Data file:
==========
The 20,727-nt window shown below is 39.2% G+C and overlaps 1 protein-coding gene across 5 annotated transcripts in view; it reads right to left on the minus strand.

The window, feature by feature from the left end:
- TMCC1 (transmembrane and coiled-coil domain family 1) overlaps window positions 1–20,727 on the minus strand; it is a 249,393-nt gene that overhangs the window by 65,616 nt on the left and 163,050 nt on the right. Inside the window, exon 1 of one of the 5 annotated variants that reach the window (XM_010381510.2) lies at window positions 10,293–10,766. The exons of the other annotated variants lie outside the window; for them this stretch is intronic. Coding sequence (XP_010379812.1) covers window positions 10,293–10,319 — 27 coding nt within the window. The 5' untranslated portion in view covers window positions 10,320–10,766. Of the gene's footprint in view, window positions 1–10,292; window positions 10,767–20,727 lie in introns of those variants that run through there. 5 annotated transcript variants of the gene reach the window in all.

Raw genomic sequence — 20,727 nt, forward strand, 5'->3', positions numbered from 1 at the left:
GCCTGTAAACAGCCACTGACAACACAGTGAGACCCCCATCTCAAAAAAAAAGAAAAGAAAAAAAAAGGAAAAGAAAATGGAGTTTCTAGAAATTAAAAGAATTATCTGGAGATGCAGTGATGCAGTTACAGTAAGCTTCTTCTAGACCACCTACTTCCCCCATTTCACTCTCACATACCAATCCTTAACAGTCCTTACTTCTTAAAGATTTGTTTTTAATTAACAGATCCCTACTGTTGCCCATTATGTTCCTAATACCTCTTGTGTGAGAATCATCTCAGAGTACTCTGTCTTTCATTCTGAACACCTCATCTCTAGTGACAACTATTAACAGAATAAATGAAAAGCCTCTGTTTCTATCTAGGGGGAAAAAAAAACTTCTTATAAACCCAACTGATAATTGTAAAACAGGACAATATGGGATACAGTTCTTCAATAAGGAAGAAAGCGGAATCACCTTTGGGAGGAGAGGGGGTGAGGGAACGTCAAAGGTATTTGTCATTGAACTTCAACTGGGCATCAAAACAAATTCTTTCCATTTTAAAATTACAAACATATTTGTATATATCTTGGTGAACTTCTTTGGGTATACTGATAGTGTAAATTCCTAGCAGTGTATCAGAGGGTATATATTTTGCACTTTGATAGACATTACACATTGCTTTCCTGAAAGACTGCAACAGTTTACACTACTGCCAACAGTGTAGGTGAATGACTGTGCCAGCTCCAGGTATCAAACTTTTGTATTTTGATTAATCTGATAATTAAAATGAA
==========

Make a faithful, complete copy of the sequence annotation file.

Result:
The 20,727-nt window shown below is 39.2% G+C and overlaps 1 protein-coding gene across 5 annotated transcripts in view; it reads right to left on the minus strand.

The window, feature by feature from the left end:
- TMCC1 (transmembrane and coiled-coil domain family 1) overlaps window positions 1–20,727 on the minus strand; it is a 249,393-nt gene that overhangs the window by 65,616 nt on the left and 163,050 nt on the right. Inside the window, exon 1 of one of the 5 annotated variants that reach the window (XM_010381510.2) lies at window positions 10,293–10,766. The exons of the other annotated variants lie outside the window; for them this stretch is intronic. Coding sequence (XP_010379812.1) covers window positions 10,293–10,319 — 27 coding nt within the window. The 5' untranslated portion in view covers window positions 10,320–10,766. Of the gene's footprint in view, window positions 1–10,292; window positions 10,767–20,727 lie in introns of those variants that run through there. 5 annotated transcript variants of the gene reach the window in all.

Raw genomic sequence — 20,727 nt, forward strand, 5'->3', positions numbered from 1 at the left:
GCCTGTAAACAGCCACTGACAACACAGTGAGACCCCCATCTCAAAAAAAAAGAAAAGAAAAAAAAAGGAAAAGAAAATGGAGTTTCTAGAAATTAAAAGAATTATCTGGAGATGCAGTGATGCAGTTACAGTAAGCTTCTTCTAGACCACCTACTTCCCCCATTTCACTCTCACATACCAATCCTTAACAGTCCTTACTTCTTAAAGATTTGTTTTTAATTAACAGATCCCTACTGTTGCCCATTATGTTCCTAATACCTCTTGTGTGAGAATCATCTCAGAGTACTCTGTCTTTCATTCTGAACACCTCATCTCTAGTGACAACTATTAACAGAATAAATGAAAAGCCTCTGTTTCTATCTAGGGGGAAAAAAAAACTTCTTATAAACCCAACTGATAATTGTAAAACAGGACAATATGGGATACAGTTCTTCAATAAGGAAGAAAGCGGAATCACCTTTGGGAGGAGAGGGGGTGAGGGAACGTCAAAGGTATTTGTCATTGAACTTCAACTGGGCATCAAAACAAATTCTTTCCATTTTAAAATTACAAACATATTTGTATATATCTTGGTGAACTTCTTTGGGTATACTGATAGTGTAAATTCCTAGCAGTGTATCAGAGGGTATATATTTTGCACTTTGATAGACATTACACATTGCTTTCCTGAAAGACTGCAACAGTTTACACTACTGCCAACAGTGTAGGTGAATGACTGTGCCAGCTCCAGGTATCAAACTTTTGTATTTTGATTAATCTGATAATTAAAATGAA